Different clinico-radiological forms of HIE are described in the literature based on mechanism of injury. Patients who suffer a purely hypoxic event without a concomitant cardiovascular collapse have different patterns of dysfunction and chances for recovery than those who suffer a cardiac arrest. Pathologically, other anoxic injuries can be classified as: hypoxic hypoxia, from decreased partial pressure of blood oxygen, as in patients with hanging or drowning; histotoxic hypoxia, from tissue inability to utilize oxygen, as in cases of mitochondrial encephalopathy or exposure to mitochondrial toxins like carbon monoxide and cyanide; anemic hypoxia, from decreased hemoglobin content or function, as in cases of severe anemia or carbon monoxide poisoning.
With a purely hypoxic event (think about our young OD patients) , the cerebral blood flow (CBF) initially increases, secondary to intact cerebral autoregulatory mechanisms in the setting of an elevated carbon dioxide level and falling pH, nutrients are still supplied and waste products are still washed away. Hypoxia likely induces changes in the function of the neuron, without necessarily causing death of the neuron. Patients who suffer a hypoxic event may also be unresponsive and even comatose but may have a much better chance for survival with good neurological recovery than those with cardiac arrest ( ..but most of the time we treat them the same way ?). The neuronal dysfunction induced by hypoxia appears to occur on the synaptic level, with a selective gamma-aminobutyric acid-ergic deficiency, leading to an increased frequency of myoclonus and seizures. The time course for recovery from a purely hypoxic event mirrors the time for synaptic regeneration is approximately 2 weeks. These patients are typically younger. The event is typically caused by airway obstruction or decreased respiratory drive, such as caused by epiglottitis, anaphylaxis, trauma, or drug intoxication. Therefore, with a comatose patient who has suffered a purely hypoxic event and who does not have additional ancillary data pointing to a likely poor outcome, it is reasonable to continue supportive care in anticipation of a good neurological outcome.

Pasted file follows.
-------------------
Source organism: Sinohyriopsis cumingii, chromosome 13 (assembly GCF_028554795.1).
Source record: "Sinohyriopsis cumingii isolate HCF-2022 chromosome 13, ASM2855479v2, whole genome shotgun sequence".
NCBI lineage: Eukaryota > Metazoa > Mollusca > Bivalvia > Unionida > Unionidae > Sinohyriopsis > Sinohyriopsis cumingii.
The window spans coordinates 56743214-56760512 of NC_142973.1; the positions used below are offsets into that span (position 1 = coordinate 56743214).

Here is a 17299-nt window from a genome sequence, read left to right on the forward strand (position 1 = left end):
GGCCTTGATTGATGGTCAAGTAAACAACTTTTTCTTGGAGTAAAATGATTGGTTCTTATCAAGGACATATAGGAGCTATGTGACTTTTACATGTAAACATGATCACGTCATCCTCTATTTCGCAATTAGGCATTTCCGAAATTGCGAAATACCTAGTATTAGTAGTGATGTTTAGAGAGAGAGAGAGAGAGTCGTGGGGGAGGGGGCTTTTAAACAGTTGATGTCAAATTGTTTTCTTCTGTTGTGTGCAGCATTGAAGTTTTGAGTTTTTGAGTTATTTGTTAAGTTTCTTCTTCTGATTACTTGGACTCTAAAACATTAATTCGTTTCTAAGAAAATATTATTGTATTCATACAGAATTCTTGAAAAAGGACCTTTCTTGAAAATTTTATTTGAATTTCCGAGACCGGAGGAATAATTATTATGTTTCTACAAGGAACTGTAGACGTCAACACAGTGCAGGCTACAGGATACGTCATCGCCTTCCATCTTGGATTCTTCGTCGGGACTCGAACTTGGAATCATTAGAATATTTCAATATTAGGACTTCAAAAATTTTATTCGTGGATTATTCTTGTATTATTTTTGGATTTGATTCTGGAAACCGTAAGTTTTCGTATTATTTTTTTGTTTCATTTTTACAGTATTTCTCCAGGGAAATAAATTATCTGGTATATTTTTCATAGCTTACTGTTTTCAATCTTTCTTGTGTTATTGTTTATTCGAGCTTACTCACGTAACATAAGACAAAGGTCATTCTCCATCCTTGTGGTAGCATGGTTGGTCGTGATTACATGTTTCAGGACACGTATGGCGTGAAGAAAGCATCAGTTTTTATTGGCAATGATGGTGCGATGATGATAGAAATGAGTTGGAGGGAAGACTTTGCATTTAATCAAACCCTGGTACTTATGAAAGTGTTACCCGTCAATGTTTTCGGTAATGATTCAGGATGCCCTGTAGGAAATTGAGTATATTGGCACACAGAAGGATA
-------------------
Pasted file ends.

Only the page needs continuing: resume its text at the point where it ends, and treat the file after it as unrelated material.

Pearls and Oysters
In Delayed Neurological Deterioration after anoxia Plum and Posner in 1962 described a delay or relapse in neurological deterioration days or weeks after anoxia, related to white matter rather than neuronal damage. They postulated that injury occurs preferentially in the subcortical matter in situations in which there is a significant period of alveolar hypoventilation (also described as DELAYED POSTHYPOXIC DEMYELINATION), progressive acidosis, and severe metabolic disturbances in the peri-arrest period and may occur because of cerebral edema, elevated venous or cerebrospinal fluid pressure, or disturbances to the regional vasculature, which lies in the watershed areas of the brain. More recently, MRI studies have noted a similar pattern of injury primarily involving the white matter in patients undergoing diffusion-weighted imaging following a primary respiratory arrest followed by a cardiac decompensation.
Sequelae of Hypoxic Ischemic Encephalopathy